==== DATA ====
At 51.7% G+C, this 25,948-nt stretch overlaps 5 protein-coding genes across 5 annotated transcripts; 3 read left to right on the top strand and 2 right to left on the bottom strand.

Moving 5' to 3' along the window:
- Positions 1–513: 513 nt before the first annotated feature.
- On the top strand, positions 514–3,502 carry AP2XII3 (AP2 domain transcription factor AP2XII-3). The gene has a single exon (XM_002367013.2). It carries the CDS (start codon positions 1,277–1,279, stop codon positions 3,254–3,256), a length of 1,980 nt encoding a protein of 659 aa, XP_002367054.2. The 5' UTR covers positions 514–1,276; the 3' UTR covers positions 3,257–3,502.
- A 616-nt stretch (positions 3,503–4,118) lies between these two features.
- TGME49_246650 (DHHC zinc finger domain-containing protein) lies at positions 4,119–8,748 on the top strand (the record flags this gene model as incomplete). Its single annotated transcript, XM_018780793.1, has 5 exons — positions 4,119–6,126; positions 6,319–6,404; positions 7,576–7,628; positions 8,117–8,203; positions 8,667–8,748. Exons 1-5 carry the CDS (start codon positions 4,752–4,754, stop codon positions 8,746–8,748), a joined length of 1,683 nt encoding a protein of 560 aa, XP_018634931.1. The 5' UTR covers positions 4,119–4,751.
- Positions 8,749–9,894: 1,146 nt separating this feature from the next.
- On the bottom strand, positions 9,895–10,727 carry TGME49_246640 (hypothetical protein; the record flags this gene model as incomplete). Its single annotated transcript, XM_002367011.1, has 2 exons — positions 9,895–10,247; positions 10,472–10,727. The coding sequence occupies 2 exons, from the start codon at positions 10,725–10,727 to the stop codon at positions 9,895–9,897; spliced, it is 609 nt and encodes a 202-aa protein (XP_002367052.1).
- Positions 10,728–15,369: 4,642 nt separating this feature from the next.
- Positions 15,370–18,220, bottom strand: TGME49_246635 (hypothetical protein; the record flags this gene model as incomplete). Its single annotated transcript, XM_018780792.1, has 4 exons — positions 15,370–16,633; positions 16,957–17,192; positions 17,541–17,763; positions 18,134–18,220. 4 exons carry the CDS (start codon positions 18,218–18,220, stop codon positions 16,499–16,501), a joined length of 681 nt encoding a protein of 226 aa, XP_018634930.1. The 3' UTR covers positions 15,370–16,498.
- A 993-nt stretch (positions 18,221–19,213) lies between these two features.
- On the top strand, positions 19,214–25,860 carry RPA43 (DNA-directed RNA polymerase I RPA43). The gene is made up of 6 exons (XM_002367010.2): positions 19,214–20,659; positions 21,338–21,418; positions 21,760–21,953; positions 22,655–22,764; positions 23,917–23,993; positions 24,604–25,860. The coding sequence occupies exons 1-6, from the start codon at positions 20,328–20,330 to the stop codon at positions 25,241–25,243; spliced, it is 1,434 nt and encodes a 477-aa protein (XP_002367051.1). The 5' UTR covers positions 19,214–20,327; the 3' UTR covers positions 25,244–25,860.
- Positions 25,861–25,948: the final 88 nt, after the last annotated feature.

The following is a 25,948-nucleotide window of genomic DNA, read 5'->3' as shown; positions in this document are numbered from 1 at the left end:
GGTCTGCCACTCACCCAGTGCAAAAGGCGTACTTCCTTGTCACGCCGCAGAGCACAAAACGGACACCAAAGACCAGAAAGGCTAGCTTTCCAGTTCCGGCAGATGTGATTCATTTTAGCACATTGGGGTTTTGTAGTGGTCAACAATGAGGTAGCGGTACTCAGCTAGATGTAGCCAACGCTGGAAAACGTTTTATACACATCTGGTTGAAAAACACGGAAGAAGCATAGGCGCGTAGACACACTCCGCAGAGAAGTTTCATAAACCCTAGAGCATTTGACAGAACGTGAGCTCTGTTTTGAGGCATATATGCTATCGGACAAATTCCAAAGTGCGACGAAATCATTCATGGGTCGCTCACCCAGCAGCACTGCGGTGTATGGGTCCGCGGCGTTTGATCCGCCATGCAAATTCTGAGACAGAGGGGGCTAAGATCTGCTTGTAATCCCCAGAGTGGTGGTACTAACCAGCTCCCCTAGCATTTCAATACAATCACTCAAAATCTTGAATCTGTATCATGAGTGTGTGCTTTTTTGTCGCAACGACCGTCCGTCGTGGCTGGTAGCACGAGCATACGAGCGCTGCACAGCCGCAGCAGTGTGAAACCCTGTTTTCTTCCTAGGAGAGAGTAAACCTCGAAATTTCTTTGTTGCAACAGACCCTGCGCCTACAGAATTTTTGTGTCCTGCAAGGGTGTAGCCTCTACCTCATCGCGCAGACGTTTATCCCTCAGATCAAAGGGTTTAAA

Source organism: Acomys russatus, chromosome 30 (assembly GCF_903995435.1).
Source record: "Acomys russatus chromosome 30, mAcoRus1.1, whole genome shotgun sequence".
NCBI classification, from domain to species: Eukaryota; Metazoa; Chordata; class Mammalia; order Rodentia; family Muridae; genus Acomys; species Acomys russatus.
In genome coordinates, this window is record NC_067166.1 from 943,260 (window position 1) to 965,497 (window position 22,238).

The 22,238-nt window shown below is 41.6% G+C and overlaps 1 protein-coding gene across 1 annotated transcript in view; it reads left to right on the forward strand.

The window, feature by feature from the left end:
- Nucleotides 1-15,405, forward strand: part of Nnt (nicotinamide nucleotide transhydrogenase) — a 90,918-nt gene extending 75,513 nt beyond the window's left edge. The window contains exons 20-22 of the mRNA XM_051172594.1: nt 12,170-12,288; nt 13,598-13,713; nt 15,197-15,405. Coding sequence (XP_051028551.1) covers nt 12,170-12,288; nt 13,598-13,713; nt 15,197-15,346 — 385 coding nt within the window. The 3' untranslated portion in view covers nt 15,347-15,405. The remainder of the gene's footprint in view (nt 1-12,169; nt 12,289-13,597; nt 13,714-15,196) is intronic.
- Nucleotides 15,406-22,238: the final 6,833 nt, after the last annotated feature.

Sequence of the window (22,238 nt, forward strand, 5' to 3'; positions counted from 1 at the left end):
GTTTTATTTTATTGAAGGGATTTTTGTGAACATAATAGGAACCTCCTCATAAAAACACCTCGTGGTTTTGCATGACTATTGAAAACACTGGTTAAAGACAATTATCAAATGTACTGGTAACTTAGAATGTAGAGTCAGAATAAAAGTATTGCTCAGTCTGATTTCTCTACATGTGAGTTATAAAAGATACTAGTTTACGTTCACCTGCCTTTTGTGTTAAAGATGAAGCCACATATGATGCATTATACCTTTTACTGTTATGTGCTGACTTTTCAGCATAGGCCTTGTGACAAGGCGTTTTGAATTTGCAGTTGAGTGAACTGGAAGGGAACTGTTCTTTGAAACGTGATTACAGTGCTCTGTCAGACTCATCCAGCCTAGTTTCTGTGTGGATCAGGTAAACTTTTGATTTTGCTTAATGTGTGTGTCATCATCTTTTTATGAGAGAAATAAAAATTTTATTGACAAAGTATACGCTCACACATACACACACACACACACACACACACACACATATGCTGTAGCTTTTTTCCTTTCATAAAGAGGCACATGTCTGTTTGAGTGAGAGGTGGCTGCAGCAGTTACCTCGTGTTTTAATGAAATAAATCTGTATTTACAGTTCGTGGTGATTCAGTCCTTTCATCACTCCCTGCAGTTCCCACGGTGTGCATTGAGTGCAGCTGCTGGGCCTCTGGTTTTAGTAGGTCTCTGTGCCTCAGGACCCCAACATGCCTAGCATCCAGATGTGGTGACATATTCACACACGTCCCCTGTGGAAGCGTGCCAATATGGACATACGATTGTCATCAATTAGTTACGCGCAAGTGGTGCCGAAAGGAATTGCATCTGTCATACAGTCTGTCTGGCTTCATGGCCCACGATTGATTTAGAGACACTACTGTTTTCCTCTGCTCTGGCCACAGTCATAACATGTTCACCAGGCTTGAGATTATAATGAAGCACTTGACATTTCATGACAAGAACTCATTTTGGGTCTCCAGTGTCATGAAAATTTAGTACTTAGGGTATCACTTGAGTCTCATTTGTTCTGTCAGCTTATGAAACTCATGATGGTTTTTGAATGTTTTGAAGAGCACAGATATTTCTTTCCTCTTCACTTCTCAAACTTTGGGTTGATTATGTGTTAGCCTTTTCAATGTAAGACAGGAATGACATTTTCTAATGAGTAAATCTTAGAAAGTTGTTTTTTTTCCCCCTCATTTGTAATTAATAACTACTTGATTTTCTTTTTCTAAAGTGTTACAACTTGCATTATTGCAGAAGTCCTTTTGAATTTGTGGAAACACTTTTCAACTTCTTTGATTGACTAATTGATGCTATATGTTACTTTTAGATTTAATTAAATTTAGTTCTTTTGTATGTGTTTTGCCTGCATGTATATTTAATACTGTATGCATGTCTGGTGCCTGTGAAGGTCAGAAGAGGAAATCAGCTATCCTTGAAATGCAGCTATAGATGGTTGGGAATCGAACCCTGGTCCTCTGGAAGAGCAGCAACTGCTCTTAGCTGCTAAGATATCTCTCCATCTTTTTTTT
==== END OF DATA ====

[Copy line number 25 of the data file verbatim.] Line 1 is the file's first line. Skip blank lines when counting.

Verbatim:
GTTTTATTTTATTGAAGGGATTTTTGTGAACATAATAGGAACCTCCTCATAAAAACACCTCGTGGTTTTGCATGACTATTGAAAACACTGGTTAAAGACAATTATCAAATGTACTGGTAACTTAGAATGTAGAGTCAGAATAAAAGTATTGCTCAGTCTGATTTCTCTACATGTGAGTTATAAAAGATACTAGTTTACGTTCACCTGCCTTTTGTGTTAAAGATGAAGCCACATATGATGCATTATACCTTTTACTGTTATGTGCTGACTTTTCAGCATAGGCCTTGTGACAAGGCGTTTTGAATTTGCAGTTGAGTGAACTGGAAGGGAACTGTTCTTTGAAACGTGATTACAGTGCTCTGTCAGACTCATCCAGCCTAGTTTCTGTGTGGATCAGGTAAACTTTTGATTTTGCTTAATGTGTGTGTCATCATCTTTTTATGAGAGAAATAAAAATTTTATTGACAAAGTATACGCTCACACATACACACACACACACACACACACACACACATATGCTGTAGCTTTTTTCCTTTCATAAAGAGGCACATGTCTGTTTGAGTGAGAGGTGGCTGCAGCAGTTACCTCGTGTTTTAATGAAATAAATCTGTATTTACAGTTCGTGGTGATTCAGTCCTTTCATCACTCCCTGCAGTTCCCACGGTGTGCATTGAGTGCAGCTGCTGGGCCTCTGGTTTTAGTAGGTCTCTGTGCCTCAGGACCCCAACATGCCTAGCATCCAGATGTGGTGACATATTCACACACGTCCCCTGTGGAAGCGTGCCAATATGGACATACGATTGTCATCAATTAGTTACGCGCAAGTGGTGCCGAAAGGAATTGCATCTGTCATACAGTCTGTCTGGCTTCATGGCCCACGATTGATTTAGAGACACTACTGTTTTCCTCTGCTCTGGCCACAGTCATAACATGTTCACCAGGCTTGAGATTATAATGAAGCACTTGACATTTCATGACAAGAACTCATTTTGGGTCTCCAGTGTCATGAAAATTTAGTACTTAGGGTATCACTTGAGTCTCATTTGTTCTGTCAGCTTATGAAACTCATGATGGTTTTTGAATGTTTTGAAGAGCACAGATATTTCTTTCCTCTTCACTTCTCAAACTTTGGGTTGATTATGTGTTAGCCTTTTCAATGTAAGACAGGAATGACATTTTCTAATGAGTAAATCTTAGAAAGTTGTTTTTTTTCCCCCTCATTTGTAATTAATAACTACTTGATTTTCTTTTTCTAAAGTGTTACAACTTGCATTATTGCAGAAGTCCTTTTGAATTTGTGGAAACACTTTTCAACTTCTTTGATTGACTAATTGATGCTATATGTTACTTTTAGATTTAATTAAATTTAGTTCTTTTGTATGTGTTTTGCCTGCATGTATATTTAATACTGTATGCATGTCTGGTGCCTGTGAAGGTCAGAAGAGGAAATCAGCTATCCTTGAAATGCAGCTATAGATGGTTGGGAATCGAACCCTGGTCCTCTGGAAGAGCAGCAACTGCTCTTAGCTGCTAAGATATCTCTCCATCTTTTTTTT